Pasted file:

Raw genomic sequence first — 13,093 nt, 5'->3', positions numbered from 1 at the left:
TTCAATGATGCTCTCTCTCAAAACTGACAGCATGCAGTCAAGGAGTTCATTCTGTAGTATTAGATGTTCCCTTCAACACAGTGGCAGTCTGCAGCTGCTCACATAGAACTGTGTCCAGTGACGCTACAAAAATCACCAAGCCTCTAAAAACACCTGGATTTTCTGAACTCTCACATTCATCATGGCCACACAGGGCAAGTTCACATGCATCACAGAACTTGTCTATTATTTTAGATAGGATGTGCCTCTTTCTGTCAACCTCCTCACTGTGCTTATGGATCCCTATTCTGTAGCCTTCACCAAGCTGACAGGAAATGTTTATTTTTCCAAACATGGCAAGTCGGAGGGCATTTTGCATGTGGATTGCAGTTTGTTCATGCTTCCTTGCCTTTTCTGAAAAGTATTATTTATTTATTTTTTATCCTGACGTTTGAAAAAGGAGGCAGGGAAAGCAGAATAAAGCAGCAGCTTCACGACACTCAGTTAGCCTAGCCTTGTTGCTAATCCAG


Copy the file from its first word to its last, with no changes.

Raw genomic sequence first — 13,093 nt, 5'->3', positions numbered from 1 at the left:
TTCAATGATGCTCTCTCTCAAAACTGACAGCATGCAGTCAAGGAGTTCATTCTGTAGTATTAGATGTTCCCTTCAACACAGTGGCAGTCTGCAGCTGCTCACATAGAACTGTGTCCAGTGACGCTACAAAAATCACCAAGCCTCTAAAAACACCTGGATTTTCTGAACTCTCACATTCATCATGGCCACACAGGGCAAGTTCACATGCATCACAGAACTTGTCTATTATTTTAGATAGGATGTGCCTCTTTCTGTCAACCTCCTCACTGTGCTTATGGATCCCTATTCTGTAGCCTTCACCAAGCTGACAGGAAATGTTTATTTTTCCAAACATGGCAAGTCGGAGGGCATTTTGCATGTGGATTGCAGTTTGTTCATGCTTCCTTGCCTTTTCTGAAAAGTATTATTTATTTATTTTTTATCCTGACGTTTGAAAAAGGAGGCAGGGAAAGCAGAATAAAGCAGCAGCTTCACGACACTCAGTTAGCCTAGCCTTGTTGCTAATCCAG